IEC SC 34D: Luminaires, has published IEC 60598-2-18:1993, Luminaires – Particular requirements – Luminaires for swimming pools and similar applications. This International Standard details general test requirements, the classification of luminaires and characteristics of their construction. It also describes tests for mechanical strength and corrosion and many other features for light fittings that are used in the swimming pool environment.
Evacuating excess humidity from all areas in a swimming pool, from shower rooms to the main swimming hall and other areas, and maintaining the right temperature all year long make for a more pleasant environment. This requires extensive ventilation installations. IEC SC 61D: Appliances for air-conditioning for household and similar purposes, prepares International Standards for electrical air conditioners and dehumidifiers used in residential, commercial, industrial and other buildings.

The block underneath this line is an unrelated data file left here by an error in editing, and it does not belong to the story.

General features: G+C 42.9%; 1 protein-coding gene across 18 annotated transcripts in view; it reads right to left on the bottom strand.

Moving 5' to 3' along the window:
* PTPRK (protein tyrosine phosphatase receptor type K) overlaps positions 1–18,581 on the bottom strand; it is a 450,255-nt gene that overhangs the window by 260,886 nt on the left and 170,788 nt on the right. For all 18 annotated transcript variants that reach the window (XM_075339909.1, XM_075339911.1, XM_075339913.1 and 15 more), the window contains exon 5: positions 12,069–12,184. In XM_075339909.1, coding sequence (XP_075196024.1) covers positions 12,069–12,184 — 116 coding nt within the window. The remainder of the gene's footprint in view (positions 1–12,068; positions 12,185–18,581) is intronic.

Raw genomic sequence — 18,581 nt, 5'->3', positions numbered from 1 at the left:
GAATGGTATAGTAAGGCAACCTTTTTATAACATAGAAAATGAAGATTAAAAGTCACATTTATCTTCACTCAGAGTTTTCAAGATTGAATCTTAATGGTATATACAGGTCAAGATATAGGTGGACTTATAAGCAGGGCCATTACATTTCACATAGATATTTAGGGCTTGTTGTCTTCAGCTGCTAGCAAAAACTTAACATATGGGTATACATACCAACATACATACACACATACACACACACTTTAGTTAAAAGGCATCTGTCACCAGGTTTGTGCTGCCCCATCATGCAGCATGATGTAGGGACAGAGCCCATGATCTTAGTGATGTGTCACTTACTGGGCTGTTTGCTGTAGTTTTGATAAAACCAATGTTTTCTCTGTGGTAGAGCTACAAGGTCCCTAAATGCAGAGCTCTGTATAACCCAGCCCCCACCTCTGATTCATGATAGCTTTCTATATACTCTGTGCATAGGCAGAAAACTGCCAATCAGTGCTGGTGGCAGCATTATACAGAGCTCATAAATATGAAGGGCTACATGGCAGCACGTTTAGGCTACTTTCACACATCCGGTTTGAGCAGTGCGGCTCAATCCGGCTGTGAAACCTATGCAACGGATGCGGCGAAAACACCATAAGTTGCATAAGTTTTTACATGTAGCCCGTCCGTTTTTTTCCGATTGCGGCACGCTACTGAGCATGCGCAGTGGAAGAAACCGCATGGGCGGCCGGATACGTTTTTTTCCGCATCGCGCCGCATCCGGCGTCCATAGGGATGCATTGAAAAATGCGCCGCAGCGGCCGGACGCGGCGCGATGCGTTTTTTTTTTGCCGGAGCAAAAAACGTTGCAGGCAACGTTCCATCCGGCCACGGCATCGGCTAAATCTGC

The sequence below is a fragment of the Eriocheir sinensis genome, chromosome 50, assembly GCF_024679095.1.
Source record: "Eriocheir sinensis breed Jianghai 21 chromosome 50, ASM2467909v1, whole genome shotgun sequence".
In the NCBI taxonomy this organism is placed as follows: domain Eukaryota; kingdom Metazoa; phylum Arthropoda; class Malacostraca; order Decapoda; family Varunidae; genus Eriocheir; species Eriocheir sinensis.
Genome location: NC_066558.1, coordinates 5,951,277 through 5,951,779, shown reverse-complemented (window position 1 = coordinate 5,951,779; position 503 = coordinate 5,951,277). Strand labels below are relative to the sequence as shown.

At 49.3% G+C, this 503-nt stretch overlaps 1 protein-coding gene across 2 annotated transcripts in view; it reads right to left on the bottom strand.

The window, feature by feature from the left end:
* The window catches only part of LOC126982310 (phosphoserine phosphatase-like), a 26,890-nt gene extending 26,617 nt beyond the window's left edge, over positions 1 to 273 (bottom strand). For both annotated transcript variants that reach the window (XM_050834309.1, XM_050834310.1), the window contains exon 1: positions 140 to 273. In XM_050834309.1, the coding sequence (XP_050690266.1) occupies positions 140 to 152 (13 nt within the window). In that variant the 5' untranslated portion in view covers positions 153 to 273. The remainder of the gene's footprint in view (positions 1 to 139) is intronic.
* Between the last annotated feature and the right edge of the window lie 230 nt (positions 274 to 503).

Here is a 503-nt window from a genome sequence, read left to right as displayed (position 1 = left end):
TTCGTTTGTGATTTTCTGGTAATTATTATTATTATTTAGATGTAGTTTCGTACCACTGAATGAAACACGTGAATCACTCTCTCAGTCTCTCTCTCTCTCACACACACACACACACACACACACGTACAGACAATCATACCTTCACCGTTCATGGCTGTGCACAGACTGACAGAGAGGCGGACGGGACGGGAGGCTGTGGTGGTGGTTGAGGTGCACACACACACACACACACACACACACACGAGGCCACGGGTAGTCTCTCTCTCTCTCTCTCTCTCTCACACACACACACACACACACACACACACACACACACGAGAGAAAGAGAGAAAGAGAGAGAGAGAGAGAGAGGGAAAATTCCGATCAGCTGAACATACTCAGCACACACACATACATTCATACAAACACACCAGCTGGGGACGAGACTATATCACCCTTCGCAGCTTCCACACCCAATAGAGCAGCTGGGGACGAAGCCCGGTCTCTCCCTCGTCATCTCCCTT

The strongly-held belief that water and electricity don’t mix really doesn’t hold… water! Nowadays, there wouldn’t be water for personal, industrial, farming or recreational use without electricity or the right electrical systems and equipment. These are entirely dependent on IEC International Standards to function properly and safely.